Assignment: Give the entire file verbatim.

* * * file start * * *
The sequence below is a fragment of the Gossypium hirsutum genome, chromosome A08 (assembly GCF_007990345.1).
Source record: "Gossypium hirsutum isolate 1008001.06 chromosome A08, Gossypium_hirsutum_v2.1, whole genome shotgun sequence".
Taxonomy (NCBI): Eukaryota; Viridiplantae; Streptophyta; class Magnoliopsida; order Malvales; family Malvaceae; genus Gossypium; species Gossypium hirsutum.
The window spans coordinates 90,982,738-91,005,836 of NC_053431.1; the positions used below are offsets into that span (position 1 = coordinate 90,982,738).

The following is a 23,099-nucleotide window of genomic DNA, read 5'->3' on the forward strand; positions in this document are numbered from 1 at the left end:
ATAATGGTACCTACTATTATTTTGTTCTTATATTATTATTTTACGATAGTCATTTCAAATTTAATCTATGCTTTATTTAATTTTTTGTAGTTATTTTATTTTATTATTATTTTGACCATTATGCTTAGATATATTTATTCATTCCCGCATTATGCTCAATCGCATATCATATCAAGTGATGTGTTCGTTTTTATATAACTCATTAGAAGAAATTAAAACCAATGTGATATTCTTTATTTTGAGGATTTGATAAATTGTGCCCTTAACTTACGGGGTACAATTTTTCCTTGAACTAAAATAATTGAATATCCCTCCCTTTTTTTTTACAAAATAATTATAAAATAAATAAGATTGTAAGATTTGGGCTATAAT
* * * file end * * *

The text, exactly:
The sequence below is a fragment of the Gossypium hirsutum genome, chromosome A08 (assembly GCF_007990345.1).
Source record: "Gossypium hirsutum isolate 1008001.06 chromosome A08, Gossypium_hirsutum_v2.1, whole genome shotgun sequence".
Taxonomy (NCBI): Eukaryota; Viridiplantae; Streptophyta; class Magnoliopsida; order Malvales; family Malvaceae; genus Gossypium; species Gossypium hirsutum.
The window spans coordinates 90,982,738-91,005,836 of NC_053431.1; the positions used below are offsets into that span (position 1 = coordinate 90,982,738).

The following is a 23,099-nucleotide window of genomic DNA, read 5'->3' on the forward strand; positions in this document are numbered from 1 at the left end:
ATAATGGTACCTACTATTATTTTGTTCTTATATTATTATTTTACGATAGTCATTTCAAATTTAATCTATGCTTTATTTAATTTTTTGTAGTTATTTTATTTTATTATTATTTTGACCATTATGCTTAGATATATTTATTCATTCCCGCATTATGCTCAATCGCATATCATATCAAGTGATGTGTTCGTTTTTATATAACTCATTAGAAGAAATTAAAACCAATGTGATATTCTTTATTTTGAGGATTTGATAAATTGTGCCCTTAACTTACGGGGTACAATTTTTCCTTGAACTAAAATAATTGAATATCCCTCCCTTTTTTTTTACAAAATAATTATAAAATAAATAAGATTGTAAGATTTGGGCTATAAT